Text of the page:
Calvert Cliffs to Make Up Funding

By Christy Goodman
Washington Post Staff Writer
Thursday, January 17, 2008

Calvert Cliffs Nuclear Power Plant has agreed to fill a hole of more than $6 million left by the Maryland General Assembly in Calvert County's fiscal 2009 budget.

The budget gap was the result of last fall's special session. The General Assembly cut a $6 million state grant the county has received since 1999, when state lawmakers approved deregulation of electric utilities. The grant was given to make up for county taxes the electric utility no longer had to pay after deregulation.

When it ended the grant, the General Assembly gave the county authority to tax the Calvert Cliffs plant or to arrange a payment in lieu of tax. The two entities agreed on the latter.

"This agreement, it certainly speaks to the strong working relationship [between Calvert Cliffs and Calvert County] and the value we put in each other's organizations," said Rob Gould, a spokesman for Constellation Energy, which owns the plant.

Gould said the hallmark of the agreement is the certainty it provides for county revenue and plant managers.

The 15-year agreement applies to the two reactors operating at Calvert Cliffs.

The power plant will pay the $6 million annually until a potential third reactor, which is still in discussions, is built, said Terry Shannon, the county's director of finance.

If the third reactor is built, the $6 million will be reduced because the county would receive personal property taxes levied on the new reactor.

"This keeps us at the status quo," Commissioner Gerald W. Clark (R-Lusby) said. "It is replacing the money the state took away."

The $6 million is in addition to various taxes the plant pays the county. In fiscal 2009, the plant is also slated to pay $13.6 million in personal property taxes, slightly less than $3 million in real property taxes and $830,000 in public utility taxes, for a total of $23.4 million.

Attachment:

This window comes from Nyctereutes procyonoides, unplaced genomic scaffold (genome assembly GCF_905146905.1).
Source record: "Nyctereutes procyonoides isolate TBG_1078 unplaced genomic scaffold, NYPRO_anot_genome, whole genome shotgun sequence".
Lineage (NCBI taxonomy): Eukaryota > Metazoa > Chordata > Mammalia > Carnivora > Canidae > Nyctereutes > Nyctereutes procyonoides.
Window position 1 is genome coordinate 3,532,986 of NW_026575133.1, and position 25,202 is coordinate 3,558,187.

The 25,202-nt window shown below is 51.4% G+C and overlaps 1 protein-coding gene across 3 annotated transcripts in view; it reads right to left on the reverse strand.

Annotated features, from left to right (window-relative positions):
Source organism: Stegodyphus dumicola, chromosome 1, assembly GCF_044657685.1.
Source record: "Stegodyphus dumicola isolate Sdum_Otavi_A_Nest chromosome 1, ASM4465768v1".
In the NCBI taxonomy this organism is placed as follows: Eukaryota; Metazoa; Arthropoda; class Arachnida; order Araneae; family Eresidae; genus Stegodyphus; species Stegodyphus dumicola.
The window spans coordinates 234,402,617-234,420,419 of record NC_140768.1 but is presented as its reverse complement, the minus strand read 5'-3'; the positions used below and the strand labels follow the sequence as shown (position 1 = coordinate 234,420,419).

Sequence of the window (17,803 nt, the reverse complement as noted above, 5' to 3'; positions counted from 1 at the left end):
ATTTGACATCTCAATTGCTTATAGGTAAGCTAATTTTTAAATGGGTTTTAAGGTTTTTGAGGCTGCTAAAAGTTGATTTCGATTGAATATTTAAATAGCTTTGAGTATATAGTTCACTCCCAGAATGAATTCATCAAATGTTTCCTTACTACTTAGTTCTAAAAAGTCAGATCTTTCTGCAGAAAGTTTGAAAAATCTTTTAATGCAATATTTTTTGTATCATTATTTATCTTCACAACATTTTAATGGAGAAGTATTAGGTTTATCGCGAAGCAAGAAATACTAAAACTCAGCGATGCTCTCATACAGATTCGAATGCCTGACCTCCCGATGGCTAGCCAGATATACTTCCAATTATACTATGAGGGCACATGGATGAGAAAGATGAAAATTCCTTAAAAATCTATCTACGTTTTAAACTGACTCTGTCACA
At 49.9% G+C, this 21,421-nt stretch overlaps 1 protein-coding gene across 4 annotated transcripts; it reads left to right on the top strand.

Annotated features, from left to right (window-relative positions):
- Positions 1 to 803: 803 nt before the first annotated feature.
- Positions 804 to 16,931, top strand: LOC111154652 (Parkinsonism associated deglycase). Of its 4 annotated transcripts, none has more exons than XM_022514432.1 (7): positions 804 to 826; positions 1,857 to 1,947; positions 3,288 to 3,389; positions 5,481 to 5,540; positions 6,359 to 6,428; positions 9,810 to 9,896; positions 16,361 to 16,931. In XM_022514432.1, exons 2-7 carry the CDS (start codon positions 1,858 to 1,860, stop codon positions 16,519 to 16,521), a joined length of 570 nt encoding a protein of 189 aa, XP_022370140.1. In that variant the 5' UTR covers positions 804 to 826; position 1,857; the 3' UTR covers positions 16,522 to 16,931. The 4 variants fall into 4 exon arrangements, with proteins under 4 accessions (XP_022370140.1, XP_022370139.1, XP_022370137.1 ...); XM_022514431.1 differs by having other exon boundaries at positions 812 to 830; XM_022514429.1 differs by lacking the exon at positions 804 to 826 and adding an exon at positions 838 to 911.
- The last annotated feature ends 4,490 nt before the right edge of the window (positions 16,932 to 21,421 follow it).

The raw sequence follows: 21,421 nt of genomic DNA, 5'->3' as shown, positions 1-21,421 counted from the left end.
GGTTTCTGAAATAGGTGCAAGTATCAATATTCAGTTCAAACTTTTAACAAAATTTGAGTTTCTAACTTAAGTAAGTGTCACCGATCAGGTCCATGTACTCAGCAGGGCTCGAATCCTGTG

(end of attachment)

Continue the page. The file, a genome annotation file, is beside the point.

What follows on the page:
Personal property taxes could be adjusted if the plant makes improvements that result in growth of 5 percent or more from its current electricity output, Shannon said.

"I'm thinking the first five years will not affect this [payment]. But beyond that, it depends on whether or not they construct the third reactor," Shannon said.

The agreement would prevent the county from having to lobby state lawmakers for the $6 million grant every year, Commissioners President Wilson H. Parran (D-Huntingtown) said. Parran said that he was glad Maryland gave the county the authority for the payment and that Constellation and county officials reached a consensus quickly.

Commissioner Linda L. Kelley (R-At Large) said she holds a grudge against the state for taking away the $8 million in local taxes the power plant paid the county before deregulation.

"I don't have to be a financial genius to know" Calvert County was shorted $2 million even with the grant, she said. Calvert County took the biggest revenue hit in the state after deregulation, she said.

The agreement takes effect in fiscal 2009, which starts July 1.


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